3. Cooperative wireless LAN technology for ultra-high-density wireless LAN services
In the 5G/11ax era, it is expected that the number of wireless LAN access points (APs) will further increase in order to cope with IoT (Internet of Things) and ultra-broadband services. However, since the frequency bandwidth used by wireless LANs is limited, in situations where APs are installed at high density, the number of cases where the same channel is shared by multiple APs in the same vicinity is increasing. Also, with the evolution of wireless LAN standards, we are seeing the expansion and diversification of radio parameters both in the frequency domain and in the spatial domain such as the frequency bandwidth, the number of spatial multiplexed streams, and the transmit power. In this sort of situation, it is difficult to obtain adequate performance by using autonomous distributed APs. To make efficient use of limited radio resources in order to accommodate more terminals and traffic, it is effective to perform centralized radio resource management by taking information about the surrounding radio environment into consideration.
Cooperative wireless LAN technology makes it possible to use radio resources with high efficiency by means of centralized control of the APs in order to provide carrier-grade communication quality. A radio resource management engine (RRME) that controls the AP performs centralized management of radio environment information obtained from the AP, and sets suitable radio parameters for each AP so as to improve system throughput by avoiding throughput reductions caused by interference. In crowded places such as stadiums and train stations, the radio environment information acquired by each AP is collected, and the optimal radio parameters calculated by resource allocation based on the area throughput optimization policy (RATOP) algorithm  in the RRME are set in each AP so as to optimize the frequency and spatial resources. Consequently, the RRME can reduce interference and improve the throughput of the system (Fig. 2). In addition, it can prioritize the allocation of frequency bandwidth to APs carrying heavy traffic, enabling systems to be designed flexibly.
Also, by applying cooperative wireless LAN technology to distributed smart antenna systems (D-SAS) where there are many parameters and the area design is very difficult (Fig. 3), it is possible to further increase the density of AP placement by optimizing the parameters of APs with D-SAS, enabling the implementation of high quality wireless LAN services with higher throughput.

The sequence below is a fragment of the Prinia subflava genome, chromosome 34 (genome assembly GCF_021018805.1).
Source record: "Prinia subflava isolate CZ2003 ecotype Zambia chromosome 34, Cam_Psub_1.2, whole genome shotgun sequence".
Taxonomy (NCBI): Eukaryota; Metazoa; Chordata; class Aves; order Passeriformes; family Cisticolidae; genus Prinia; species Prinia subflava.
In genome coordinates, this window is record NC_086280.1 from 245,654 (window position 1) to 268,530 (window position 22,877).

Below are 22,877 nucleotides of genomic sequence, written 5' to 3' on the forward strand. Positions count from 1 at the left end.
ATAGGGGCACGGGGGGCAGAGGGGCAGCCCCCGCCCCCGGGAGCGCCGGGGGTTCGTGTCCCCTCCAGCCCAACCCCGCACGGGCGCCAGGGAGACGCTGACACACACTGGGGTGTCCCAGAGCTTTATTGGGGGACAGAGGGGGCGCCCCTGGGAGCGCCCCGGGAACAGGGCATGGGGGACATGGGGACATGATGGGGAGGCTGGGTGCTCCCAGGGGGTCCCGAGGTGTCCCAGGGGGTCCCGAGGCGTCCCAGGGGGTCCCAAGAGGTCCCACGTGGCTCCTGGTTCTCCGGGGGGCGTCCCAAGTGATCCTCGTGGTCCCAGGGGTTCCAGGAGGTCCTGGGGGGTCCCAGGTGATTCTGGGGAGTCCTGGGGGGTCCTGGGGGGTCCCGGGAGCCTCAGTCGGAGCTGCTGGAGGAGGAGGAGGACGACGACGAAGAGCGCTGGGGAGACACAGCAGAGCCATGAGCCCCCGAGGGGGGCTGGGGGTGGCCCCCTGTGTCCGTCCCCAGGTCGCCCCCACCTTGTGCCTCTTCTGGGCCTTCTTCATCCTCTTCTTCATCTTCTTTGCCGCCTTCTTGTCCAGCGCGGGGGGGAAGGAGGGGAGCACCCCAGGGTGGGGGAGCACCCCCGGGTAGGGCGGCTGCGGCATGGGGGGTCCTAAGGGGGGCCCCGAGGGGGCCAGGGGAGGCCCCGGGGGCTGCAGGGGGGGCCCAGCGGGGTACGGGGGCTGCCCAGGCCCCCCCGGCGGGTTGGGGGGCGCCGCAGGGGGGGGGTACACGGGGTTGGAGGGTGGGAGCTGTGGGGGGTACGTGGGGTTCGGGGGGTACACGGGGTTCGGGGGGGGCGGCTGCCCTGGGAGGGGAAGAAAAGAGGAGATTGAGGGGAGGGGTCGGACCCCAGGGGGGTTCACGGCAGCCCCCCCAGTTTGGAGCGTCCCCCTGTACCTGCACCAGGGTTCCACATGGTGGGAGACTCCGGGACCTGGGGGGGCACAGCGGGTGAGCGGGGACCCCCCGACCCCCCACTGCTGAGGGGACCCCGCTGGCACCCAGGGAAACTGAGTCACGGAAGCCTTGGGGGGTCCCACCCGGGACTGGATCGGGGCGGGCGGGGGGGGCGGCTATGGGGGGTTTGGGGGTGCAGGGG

4. Integration of wireless LAN into cellular networks
To accommodate increasing levels of mobile traffic, some traffic is being offloaded to wireless LANs. Since the frequency resources available for cellular communications are limited, active steps are being taken to use unlicensed frequencies in the 5-GHz band used by wireless LANs wherever possible. In 5G, a heterogeneous network is envisioned that combines multiple wireless access technologies , and it is expected that wireless LANs will increasingly be integrated with cellular networks as a type of wireless cell carrying user data.
To facilitate cooperation between wireless LANs and cellular networks, the 3GPP (3rd Generation Partnership Project) is standardizing LWA (LTE-WLAN Aggregation) and LWIP (LTE WLAN Radio Level Integration with IPsec Tunnel)  in order to implement integration at the radio access network level, allowing for seamless connections between wireless LANs and cellular networks. Additionally, traffic integration using multipath TCP (Transmission Control Protocol)  has been implemented as a method for the integrated use of wireless LANs and cellular networks without adding functionality to the cellular networks. The choice between a wireless LAN and a cellular network is set by ANDSF (Access Network Discovery and Selection Function) in 3GPP , which controls the selection of access networks from a cellular network. The integration of wireless LANs into cellular networks in 5G is probably based on these techniques but requires technology that can improve the user’s quality of experience (QoE) in situations where wireless cells with diverse characteristics are arranged more densely.
Unlicensed band platform technology (Fig. 4) creates a database of information such as wireless environment information for unlicensed bands and cellular network quality information, and performs optimal control from the network side of the terminal attributes and AP settings according to a particular algorithm based on this information. Wireless resources can be used more efficiently by controlling the CSMA/CA (Carrier Sense Multiple Access/Collision Avoidance) wireless LAN access method via cellular networks. For example, to alleviate the hidden node and exposed node problems that typically occur in unlicensed band wireless systems, the platform collects information about transmission delays and the reception rate of wireless LAN beacon signals from terminals and APs. The control engine analyzes the relationships of hidden nodes and exposed nodes and improves the communication quality by optimizing the AP channel arrangement and the APs to which terminals are allocated in order to cancel out these hidden and exposed nodes . With this technology, the aim is to achieve at least double the system throughput of current networks by systematically optimizing the diversity of wireless access technologies that constitute 5G (including wireless LAN) in order to improve the user’s QoE.
5. Future prospects
NTT Access Network Service Systems Laboratories intends to continue developing wireless LANs as part of the social infrastructure by working on the standardization of high-efficiency wireless LANs, using cooperative wireless LAN technology to increase the system throughput, and carrying out research and development on the application of wireless LANs to 5G.